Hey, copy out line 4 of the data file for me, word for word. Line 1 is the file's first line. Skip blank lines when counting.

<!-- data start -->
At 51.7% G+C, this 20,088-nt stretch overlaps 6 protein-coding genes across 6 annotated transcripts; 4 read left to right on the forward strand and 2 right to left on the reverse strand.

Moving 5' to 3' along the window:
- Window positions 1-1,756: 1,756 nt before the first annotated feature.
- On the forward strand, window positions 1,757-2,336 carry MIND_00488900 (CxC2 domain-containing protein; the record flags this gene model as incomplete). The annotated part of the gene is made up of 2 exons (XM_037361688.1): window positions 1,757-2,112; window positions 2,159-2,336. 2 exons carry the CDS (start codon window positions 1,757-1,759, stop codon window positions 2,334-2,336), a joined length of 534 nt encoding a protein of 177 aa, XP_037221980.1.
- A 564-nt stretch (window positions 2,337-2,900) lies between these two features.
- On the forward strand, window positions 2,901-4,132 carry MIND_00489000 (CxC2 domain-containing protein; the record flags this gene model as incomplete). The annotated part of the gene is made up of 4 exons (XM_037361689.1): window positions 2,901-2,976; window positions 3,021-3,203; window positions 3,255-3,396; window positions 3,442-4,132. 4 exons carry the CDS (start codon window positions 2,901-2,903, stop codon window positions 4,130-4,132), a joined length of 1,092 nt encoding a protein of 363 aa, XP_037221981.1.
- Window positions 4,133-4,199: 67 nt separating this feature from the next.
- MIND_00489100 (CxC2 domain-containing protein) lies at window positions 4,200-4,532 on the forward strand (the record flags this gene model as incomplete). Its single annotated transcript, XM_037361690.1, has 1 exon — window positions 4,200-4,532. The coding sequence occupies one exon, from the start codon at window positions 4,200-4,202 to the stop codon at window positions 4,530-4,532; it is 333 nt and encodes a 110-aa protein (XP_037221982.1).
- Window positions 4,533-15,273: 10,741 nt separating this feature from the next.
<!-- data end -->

- On the forward strand, window positions 1,757-2,336 carry MIND_00488900 (CxC2 domain-containing protein; the record flags this gene model as incomplete). The annotated part of the gene is made up of 2 exons (XM_037361688.1): window positions 1,757-2,112; window positions 2,159-2,336. 2 exons carry the CDS (start codon window positions 1,757-1,759, stop codon window positions 2,334-2,336), a joined length of 534 nt encoding a protein of 177 aa, XP_037221980.1.